Statistical Analysis

England’s U17 players rarely make it to the senior team

Fri, 10 November 2017, 11:05

When Phil Foden slotted home England’s final goal in an incredible 5-2 victory over Spain two weeks ago, he helped the Three Lions do what they’d never done before – win the Under 17 World Cup.

Manchester City youngster Foden was England’s star, netting twice in the final, and being awarded the Golden Ball for best player at the tournament.

That victory has had pundits dreaming of a bright future for a senior side that is hardly setting the world alight.

England will go into next summer’s World Cup as one of the outsiders to lift the famous trophy, having consistently underwhelmed over the last few decades of tournament football.

While Russia 2018 might be too soon for the U17 World Cup winners, will their achievements translate into success in 2022, or 2026?

Well, disappointingly, the omens aren’t good.

While England’s golden crop of youngsters may have conquered the world at youth level, history suggests these players rarely make it to senior international level.

Of all the U17 World Cup winning sides since 2000, just 18.18% of players get one cap for their full side – meaning the vast majority of Steve Cooper’s victorious squad won’t ever get to pull on the Three Lions shirt.

On average, the eight winners this century have only yielded a return of 3.75 full internationals from their 21-man squads – a figure inflated by Mexico’s 11 from their 2005 winning crop.

Even if players do make it to the big stage, they fail to make that much of an impact. Across the 165 players to pick up U17 World Cup winning medals, they average just 3.38 full caps per player – showing the talents of many burn bright at a young age, before fizzling out.

One example is that of Florent Sinama-Pongolle – man of the tournament as France won the U17 tournament in 2001.

Sinama-Pongolle seemed destined for greatness after picking up the Golden Ball in Trinidad & Tobago, scoring nine times in six games as Les Bleus lifted the trophy.

A move to Liverpool followed, but the forward was never able to recreate his glories at youth level, lasting just two years at Anfield before being released.

Since then, his journeyman career has seen him take in teams in Portugal, Russia and the USA, while the now 33-year-old currently plies his trade for Chainat Hornbill in Thailand, having scored just 59 times in 346 career matches.

He did, however, manage a full international cap – against Tunisia in 2008, which is more than any of his U17 squad-mates can say.

His one appearance for France was the only cap picked up by any member of that World Cup winning side.

When it comes to other Golden Ball winners, it’s a bit of a mixed bag.

Cesc Fabregas (2003 winner) and Toni Kroos (2009) have translated their U17 success to senior level, and won the full World Cup in 2010, and 2014 respectively.

Carlos Vela has also enjoyed a successful senior international career, picking up 62 caps – and at the age of 28, is still well placed to add plenty to that figure.

At the other end of the spectrum, Anderson’s heroics for Brazil in 2007 helped him gain a move to Manchester United, where he stayed for seven years. However, despite making his senior international debut at the age of 19, he was only selected a further seven times, and made the most recent of his eight caps in 2008.

Golden Ball winners average 30.22 caps at senior level – and England fans will certainly hope Foden is more Fabregas than Sinama-Pongolle.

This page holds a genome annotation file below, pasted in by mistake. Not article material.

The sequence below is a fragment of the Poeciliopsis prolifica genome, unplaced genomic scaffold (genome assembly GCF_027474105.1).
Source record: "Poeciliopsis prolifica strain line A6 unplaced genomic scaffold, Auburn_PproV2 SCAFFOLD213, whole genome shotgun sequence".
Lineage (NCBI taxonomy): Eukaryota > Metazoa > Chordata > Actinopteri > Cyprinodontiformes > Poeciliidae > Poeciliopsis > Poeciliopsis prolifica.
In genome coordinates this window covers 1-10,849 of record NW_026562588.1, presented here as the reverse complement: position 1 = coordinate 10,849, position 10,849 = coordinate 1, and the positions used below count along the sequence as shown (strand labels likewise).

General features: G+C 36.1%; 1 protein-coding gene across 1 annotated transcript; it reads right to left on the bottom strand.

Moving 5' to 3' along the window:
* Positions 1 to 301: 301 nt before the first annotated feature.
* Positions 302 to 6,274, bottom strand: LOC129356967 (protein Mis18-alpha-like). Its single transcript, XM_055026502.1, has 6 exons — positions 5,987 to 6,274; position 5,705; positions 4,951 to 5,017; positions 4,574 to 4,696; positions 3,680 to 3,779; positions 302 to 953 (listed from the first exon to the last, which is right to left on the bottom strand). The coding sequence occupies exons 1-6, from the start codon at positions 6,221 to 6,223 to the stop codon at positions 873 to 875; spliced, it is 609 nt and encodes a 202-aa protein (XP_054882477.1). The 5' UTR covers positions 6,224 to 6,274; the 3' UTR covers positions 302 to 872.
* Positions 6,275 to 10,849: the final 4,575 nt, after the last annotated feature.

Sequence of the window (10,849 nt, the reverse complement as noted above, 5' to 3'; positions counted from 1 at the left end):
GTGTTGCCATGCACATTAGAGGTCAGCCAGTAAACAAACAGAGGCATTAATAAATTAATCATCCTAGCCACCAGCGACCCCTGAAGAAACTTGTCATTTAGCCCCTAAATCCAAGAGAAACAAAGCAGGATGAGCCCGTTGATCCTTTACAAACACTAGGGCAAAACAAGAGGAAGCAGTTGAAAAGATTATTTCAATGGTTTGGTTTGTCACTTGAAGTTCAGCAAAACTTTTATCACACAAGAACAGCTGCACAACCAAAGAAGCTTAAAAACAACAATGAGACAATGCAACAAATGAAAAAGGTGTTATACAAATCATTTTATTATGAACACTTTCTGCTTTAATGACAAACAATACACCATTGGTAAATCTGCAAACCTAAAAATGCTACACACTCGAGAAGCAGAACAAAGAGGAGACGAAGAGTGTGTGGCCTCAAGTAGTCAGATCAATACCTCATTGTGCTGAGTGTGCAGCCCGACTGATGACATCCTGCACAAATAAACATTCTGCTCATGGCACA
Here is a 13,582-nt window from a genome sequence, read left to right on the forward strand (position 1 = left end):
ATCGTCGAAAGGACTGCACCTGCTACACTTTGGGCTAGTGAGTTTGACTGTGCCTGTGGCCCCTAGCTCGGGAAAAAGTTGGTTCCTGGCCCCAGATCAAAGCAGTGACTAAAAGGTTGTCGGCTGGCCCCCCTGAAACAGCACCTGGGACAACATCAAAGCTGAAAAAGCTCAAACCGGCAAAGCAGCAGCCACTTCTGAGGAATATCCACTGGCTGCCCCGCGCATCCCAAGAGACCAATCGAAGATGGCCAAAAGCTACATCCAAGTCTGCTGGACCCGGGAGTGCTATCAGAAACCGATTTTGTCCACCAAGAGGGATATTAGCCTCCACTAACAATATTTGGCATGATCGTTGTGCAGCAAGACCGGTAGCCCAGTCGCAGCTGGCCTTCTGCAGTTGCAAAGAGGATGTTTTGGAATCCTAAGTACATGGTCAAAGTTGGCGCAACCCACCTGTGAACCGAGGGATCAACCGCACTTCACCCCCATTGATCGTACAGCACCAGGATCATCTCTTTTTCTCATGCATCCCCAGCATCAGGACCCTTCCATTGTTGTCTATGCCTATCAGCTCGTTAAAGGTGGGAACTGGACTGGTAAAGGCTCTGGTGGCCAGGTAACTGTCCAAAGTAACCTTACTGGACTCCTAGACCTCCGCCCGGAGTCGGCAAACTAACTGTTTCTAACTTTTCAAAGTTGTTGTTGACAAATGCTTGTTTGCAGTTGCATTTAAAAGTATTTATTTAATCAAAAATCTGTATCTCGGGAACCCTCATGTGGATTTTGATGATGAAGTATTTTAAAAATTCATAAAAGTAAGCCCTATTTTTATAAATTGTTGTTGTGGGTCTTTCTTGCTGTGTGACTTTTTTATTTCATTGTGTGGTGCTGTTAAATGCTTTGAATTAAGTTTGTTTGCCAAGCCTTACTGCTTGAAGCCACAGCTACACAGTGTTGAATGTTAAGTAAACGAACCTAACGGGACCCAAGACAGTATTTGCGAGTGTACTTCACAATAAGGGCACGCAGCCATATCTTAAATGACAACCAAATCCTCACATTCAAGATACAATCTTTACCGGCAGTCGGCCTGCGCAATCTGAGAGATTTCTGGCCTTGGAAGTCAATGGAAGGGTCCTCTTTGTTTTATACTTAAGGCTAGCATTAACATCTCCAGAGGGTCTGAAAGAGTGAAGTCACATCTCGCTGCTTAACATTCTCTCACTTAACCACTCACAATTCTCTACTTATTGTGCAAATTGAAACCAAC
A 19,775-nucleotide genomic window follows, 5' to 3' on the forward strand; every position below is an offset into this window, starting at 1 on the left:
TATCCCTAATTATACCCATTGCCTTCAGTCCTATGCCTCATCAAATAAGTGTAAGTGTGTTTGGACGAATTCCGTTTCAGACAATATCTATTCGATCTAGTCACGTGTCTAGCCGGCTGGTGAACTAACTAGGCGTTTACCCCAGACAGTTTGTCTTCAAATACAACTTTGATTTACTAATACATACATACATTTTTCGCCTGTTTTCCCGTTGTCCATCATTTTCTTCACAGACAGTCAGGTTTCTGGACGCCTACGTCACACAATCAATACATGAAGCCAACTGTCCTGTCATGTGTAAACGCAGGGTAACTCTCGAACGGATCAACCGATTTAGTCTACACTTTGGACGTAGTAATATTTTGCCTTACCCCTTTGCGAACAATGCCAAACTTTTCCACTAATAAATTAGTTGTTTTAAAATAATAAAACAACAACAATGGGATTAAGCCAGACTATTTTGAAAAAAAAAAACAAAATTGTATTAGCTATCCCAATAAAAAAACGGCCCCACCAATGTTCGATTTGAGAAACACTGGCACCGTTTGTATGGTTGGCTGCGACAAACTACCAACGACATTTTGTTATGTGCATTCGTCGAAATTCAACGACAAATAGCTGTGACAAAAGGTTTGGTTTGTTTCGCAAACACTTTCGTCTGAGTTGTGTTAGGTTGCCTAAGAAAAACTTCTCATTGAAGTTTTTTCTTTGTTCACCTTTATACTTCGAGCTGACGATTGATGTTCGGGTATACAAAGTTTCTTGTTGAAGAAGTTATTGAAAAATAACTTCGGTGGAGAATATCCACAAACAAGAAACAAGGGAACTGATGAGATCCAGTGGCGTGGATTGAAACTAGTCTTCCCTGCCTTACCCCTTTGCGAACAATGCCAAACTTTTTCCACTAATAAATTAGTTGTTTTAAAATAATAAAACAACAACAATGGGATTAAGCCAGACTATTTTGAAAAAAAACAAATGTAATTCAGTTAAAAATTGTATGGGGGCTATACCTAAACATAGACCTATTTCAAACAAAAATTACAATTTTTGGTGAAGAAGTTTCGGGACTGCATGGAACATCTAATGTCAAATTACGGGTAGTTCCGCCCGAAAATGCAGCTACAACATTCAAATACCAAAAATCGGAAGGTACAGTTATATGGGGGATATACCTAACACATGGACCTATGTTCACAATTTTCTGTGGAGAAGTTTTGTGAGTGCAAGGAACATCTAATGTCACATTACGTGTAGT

More bad news, however, for England fans, is the lack of tournament success for the eight winning nations themselves, with none of them picking up the senior World Cup in the intervening few years.

That wait since 1966 might continue a little longer yet.

Even more dispiritingly is the lack of a pathway from youth level to the Three Lions senior team.

When looking at the 253 players selected for the 16 U17 tournaments England have qualified for since 2000 (European Championships are played every summer at that level), just 18 have gone on to receive a full international cap – a measly 7.11%.

The most successful by far is Wayne Rooney, recently retired from England duty, who is the nation’s record goalscorer – but beyond him, there isn’t much to write home about.

While James Milner and Theo Walcott have enjoyed decent international careers, and Raheem Sterling, Dele Alli and Danny Rose are important parts of the current squad, there’s a lot more players who fail to make it than do.

The 440 caps produced by those 253 U17 players works out at 1.74 per player – a very poor return indeed.

In fact, to produce just 18 full internationals from those 16 U17 squads works out at just 1.13 players from each tournament – meaning most, if not all, of the U17 World Cup winning cohort will fail to make the grade.

The goal for the FA must be to ensure this talent doesn’t slip through the cracks, and there are signs this is beginning to change.

Joe Gomez, who was part of the England side that won the U17 European Championships in 2014, has been called into the full squad for the first time this week, and is in line to pick up his first cap against Germany on Friday.

With the U20 side also winning the World Cup this summer, and success for teams at U21 and U19 level, the future for England looks bright – but the Three Lions might have to buck the trend of other U17 sides if that will translate into senior success.

Statistical Analysis discovers hidden trends and values in major gambling events by deciphering both contemporary stats and historical data. We derive our probabilities from history, not just betting odds, so you don't have to.


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